|Oct15-11, 11:43 PM||#1|
So I want to levitate....(drum roll please)....A REALLY SMALL WORM!!!
First off, I read that the downward pull on the worm will be gr (gravity times density), so then how would I calculate how powerful my magnet would have to be to balance this force?
So thats the mathematical part...
Now, what else can I do with this experiment? I want to test stuff, not just levitate a worm (although levitating a worm is still awesome). Any suggestions?
|Oct16-11, 08:08 AM||#2|
I am afraid - levitating even small warm seems impossible without use of the strongest magnets in the world.
Famous Frog of Nijmegen levitated in a field of 16T magnet.
Size of the warm doesn't really matter (unless you want to levitate the elephant) - it is water diamagnetism which causes levitation, and as long as the object is smaller than magnet yoke - it makes no difference if it has 1mm or 1cm.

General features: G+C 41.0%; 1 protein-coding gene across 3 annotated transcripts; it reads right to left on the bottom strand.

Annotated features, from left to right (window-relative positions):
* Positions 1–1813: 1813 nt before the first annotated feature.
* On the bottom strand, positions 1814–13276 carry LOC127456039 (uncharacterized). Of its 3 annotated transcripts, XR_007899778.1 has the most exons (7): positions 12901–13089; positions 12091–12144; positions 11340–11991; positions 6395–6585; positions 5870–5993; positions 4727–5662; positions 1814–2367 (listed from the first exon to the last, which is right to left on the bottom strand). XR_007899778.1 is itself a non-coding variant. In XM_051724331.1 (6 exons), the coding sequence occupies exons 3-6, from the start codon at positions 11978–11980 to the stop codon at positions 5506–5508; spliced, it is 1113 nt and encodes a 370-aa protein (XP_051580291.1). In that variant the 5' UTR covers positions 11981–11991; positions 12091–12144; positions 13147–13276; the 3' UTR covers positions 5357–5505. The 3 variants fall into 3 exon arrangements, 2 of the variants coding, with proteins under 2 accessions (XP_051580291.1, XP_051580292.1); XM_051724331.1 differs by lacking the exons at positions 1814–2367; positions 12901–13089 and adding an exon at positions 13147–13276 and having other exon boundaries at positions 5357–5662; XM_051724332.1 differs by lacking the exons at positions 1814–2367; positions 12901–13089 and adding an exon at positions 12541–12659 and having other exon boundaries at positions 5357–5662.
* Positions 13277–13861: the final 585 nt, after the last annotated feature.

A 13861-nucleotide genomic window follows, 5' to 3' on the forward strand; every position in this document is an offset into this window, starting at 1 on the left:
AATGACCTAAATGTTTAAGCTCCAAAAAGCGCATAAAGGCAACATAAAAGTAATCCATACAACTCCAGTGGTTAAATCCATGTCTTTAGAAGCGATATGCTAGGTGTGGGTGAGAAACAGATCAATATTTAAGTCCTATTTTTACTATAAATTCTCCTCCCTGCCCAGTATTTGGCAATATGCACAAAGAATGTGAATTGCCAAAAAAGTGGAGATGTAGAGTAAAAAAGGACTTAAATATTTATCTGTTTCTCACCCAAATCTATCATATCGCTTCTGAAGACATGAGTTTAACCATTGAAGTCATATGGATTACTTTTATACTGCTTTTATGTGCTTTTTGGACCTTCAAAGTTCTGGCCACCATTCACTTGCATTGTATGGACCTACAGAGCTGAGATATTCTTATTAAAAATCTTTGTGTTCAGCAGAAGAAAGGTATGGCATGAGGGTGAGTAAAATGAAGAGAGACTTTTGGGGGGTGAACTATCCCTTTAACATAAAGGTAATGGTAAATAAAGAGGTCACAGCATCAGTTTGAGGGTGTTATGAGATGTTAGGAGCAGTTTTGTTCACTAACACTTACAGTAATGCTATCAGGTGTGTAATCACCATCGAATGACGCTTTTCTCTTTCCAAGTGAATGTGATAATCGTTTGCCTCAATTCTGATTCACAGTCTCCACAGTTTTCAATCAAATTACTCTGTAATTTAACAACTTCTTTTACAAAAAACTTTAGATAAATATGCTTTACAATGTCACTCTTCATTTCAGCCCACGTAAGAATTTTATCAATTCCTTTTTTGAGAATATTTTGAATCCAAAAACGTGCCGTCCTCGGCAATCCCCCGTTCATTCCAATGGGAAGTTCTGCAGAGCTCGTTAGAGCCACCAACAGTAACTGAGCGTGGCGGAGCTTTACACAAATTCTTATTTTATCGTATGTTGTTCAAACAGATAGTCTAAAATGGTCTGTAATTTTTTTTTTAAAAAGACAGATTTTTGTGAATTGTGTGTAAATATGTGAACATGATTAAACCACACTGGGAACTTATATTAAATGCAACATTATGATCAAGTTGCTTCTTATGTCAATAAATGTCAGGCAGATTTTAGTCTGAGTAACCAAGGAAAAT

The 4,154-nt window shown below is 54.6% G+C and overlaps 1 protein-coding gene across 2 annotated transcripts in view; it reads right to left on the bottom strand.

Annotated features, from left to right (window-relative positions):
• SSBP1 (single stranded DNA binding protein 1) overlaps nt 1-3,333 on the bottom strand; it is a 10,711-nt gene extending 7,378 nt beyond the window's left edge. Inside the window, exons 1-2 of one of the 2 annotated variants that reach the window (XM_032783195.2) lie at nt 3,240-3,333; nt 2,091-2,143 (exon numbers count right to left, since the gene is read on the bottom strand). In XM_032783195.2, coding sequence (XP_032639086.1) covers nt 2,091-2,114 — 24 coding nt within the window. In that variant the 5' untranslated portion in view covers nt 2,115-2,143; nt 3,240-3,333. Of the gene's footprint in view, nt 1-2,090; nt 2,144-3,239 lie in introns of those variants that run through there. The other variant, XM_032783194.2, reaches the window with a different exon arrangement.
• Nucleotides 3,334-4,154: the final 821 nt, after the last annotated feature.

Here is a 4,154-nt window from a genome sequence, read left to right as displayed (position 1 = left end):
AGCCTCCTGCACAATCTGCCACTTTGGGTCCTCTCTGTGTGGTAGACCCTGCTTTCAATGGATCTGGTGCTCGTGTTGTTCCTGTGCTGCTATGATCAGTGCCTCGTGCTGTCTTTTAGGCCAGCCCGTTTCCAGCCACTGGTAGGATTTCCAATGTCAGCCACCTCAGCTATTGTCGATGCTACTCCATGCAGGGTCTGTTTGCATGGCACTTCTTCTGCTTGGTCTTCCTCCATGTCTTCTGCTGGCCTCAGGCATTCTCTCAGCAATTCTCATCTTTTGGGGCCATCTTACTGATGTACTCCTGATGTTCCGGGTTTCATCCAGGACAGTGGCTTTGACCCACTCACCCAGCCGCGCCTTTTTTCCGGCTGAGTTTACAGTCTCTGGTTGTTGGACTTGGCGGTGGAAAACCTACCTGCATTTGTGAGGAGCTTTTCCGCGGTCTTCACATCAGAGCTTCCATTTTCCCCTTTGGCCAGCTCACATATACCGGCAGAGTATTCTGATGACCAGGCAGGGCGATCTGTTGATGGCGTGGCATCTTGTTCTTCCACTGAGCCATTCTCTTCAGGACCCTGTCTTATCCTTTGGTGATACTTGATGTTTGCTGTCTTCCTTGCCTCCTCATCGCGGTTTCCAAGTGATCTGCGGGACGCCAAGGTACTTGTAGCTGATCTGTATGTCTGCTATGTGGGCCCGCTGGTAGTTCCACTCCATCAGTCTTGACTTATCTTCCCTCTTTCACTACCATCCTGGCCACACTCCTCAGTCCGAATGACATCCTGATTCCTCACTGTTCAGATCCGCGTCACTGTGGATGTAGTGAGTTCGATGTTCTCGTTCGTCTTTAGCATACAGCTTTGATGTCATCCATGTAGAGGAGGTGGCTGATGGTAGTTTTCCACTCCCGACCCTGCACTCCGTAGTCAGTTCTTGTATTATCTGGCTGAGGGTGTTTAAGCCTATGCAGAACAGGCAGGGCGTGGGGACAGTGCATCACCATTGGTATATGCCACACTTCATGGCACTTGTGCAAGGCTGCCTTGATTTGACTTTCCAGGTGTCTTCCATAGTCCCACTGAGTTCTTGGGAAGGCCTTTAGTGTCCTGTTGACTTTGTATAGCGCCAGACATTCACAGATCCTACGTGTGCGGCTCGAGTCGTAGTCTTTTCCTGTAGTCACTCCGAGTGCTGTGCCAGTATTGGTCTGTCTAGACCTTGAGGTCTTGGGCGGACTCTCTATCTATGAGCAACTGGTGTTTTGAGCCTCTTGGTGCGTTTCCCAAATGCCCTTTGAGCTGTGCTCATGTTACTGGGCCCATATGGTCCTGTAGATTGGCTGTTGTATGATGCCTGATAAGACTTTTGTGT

To levitate water (or any living creature, built mostly of water) you must create magnetic field gradient bigger than 1400 T2/m
|Oct16-11, 04:42 PM||#3|
Awww...well what are some easy levitating resources? I know that theres a special type of graphite that works well...any other?
|Oct16-11, 05:18 PM||#4|
Graphite seems to be easiest one.
But bismuth may work too.
Long time ago I used to demonstrate for students levitation with 1T permanent neodymium magnets and a cube 1cmx1cmx1cm or so of metallic bismuth.
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